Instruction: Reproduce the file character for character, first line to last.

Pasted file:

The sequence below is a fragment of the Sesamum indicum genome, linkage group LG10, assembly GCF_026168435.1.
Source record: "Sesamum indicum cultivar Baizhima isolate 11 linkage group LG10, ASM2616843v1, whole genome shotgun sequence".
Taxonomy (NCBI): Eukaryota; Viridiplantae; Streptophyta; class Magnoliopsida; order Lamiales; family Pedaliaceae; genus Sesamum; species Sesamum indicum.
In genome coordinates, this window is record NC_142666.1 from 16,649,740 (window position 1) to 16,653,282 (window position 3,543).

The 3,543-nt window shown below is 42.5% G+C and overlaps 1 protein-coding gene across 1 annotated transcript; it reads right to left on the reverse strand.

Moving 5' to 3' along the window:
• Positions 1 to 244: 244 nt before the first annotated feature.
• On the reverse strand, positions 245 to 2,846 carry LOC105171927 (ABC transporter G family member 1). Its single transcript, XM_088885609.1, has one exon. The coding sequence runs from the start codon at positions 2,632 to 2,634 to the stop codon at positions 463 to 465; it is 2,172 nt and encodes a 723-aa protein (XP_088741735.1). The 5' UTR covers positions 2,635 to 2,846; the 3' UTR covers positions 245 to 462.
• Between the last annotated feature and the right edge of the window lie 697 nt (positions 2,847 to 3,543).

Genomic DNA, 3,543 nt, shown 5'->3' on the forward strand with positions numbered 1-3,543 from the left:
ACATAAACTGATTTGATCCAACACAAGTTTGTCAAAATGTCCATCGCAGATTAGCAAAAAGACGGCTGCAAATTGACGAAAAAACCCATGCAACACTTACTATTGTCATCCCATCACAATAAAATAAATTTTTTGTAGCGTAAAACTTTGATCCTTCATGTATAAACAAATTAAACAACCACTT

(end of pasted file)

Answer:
The sequence below is a fragment of the Sesamum indicum genome, linkage group LG10, assembly GCF_026168435.1.
Source record: "Sesamum indicum cultivar Baizhima isolate 11 linkage group LG10, ASM2616843v1, whole genome shotgun sequence".
Taxonomy (NCBI): Eukaryota; Viridiplantae; Streptophyta; class Magnoliopsida; order Lamiales; family Pedaliaceae; genus Sesamum; species Sesamum indicum.
In genome coordinates, this window is record NC_142666.1 from 16,649,740 (window position 1) to 16,653,282 (window position 3,543).

The 3,543-nt window shown below is 42.5% G+C and overlaps 1 protein-coding gene across 1 annotated transcript; it reads right to left on the reverse strand.

Moving 5' to 3' along the window:
• Positions 1 to 244: 244 nt before the first annotated feature.
• On the reverse strand, positions 245 to 2,846 carry LOC105171927 (ABC transporter G family member 1). Its single transcript, XM_088885609.1, has one exon. The coding sequence runs from the start codon at positions 2,632 to 2,634 to the stop codon at positions 463 to 465; it is 2,172 nt and encodes a 723-aa protein (XP_088741735.1). The 5' UTR covers positions 2,635 to 2,846; the 3' UTR covers positions 245 to 462.
• Between the last annotated feature and the right edge of the window lie 697 nt (positions 2,847 to 3,543).

Genomic DNA, 3,543 nt, shown 5'->3' on the forward strand with positions numbered 1-3,543 from the left:
ACATAAACTGATTTGATCCAACACAAGTTTGTCAAAATGTCCATCGCAGATTAGCAAAAAGACGGCTGCAAATTGACGAAAAAACCCATGCAACACTTACTATTGTCATCCCATCACAATAAAATAAATTTTTTGTAGCGTAAAACTTTGATCCTTCATGTATAAACAAATTAAACAACCACTT